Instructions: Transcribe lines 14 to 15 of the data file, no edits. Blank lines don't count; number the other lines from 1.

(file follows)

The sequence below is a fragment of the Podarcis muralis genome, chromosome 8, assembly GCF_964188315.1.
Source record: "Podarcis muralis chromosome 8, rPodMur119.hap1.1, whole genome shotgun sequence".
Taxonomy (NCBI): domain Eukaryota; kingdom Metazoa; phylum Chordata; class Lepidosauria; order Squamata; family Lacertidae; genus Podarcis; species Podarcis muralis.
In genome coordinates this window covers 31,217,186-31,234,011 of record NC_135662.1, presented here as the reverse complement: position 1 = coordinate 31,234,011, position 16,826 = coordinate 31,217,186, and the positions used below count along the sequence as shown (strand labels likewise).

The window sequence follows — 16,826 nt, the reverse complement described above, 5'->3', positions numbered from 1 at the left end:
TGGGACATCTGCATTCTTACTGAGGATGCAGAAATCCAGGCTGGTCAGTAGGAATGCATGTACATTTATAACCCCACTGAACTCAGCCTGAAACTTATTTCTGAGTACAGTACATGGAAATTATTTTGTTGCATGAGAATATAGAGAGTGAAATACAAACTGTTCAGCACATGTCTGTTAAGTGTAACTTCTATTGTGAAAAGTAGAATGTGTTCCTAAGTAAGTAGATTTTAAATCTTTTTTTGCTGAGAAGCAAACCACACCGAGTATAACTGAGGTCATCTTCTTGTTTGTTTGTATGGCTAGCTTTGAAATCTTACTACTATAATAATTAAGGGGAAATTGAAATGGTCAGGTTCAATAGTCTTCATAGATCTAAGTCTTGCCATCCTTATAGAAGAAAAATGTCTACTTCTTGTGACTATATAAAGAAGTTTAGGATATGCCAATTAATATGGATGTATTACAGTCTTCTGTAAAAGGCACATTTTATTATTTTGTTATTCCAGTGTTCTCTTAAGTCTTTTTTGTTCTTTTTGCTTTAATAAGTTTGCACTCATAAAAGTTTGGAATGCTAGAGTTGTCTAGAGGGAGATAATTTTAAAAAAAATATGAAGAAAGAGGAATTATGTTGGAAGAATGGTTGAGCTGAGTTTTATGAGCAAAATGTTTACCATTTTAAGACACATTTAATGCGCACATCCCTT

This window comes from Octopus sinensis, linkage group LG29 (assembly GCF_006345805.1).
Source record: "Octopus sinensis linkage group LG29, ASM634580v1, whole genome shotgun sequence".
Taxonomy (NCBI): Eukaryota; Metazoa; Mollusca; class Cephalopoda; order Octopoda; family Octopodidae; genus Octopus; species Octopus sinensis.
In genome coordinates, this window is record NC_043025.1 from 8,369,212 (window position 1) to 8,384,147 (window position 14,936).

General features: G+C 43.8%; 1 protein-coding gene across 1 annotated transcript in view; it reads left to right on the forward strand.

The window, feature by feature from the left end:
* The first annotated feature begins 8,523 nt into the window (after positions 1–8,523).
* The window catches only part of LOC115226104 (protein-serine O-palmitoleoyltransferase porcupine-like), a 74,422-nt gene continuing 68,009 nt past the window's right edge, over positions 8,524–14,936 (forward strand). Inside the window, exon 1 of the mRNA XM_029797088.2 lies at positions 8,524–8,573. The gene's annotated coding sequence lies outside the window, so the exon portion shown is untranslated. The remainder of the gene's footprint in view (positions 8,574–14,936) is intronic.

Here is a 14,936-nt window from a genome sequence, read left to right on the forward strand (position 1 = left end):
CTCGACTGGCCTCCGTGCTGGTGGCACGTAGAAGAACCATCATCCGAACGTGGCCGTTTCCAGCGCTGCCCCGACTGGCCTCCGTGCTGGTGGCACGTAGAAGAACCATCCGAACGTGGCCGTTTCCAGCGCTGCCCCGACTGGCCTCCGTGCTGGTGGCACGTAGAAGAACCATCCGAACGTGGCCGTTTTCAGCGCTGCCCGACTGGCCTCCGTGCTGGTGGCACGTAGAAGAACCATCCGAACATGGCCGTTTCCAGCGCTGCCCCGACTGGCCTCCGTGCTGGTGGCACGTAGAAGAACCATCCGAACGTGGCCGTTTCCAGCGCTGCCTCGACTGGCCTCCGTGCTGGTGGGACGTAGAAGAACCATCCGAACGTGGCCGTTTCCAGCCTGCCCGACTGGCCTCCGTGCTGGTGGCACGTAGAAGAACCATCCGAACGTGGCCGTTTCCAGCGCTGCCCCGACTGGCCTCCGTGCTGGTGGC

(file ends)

* The window catches only part of LOC115226104 (protein-serine O-palmitoleoyltransferase porcupine-like), a 74,422-nt gene continuing 68,009 nt past the window's right edge, over positions 8,524–14,936 (forward strand). Inside the window, exon 1 of the mRNA XM_029797088.2 lies at positions 8,524–8,573. The gene's annotated coding sequence lies outside the window, so the exon portion shown is untranslated. The remainder of the gene's footprint in view (positions 8,574–14,936) is intronic.

Here is a 14,936-nt window from a genome sequence, read left to right on the forward strand (position 1 = left end):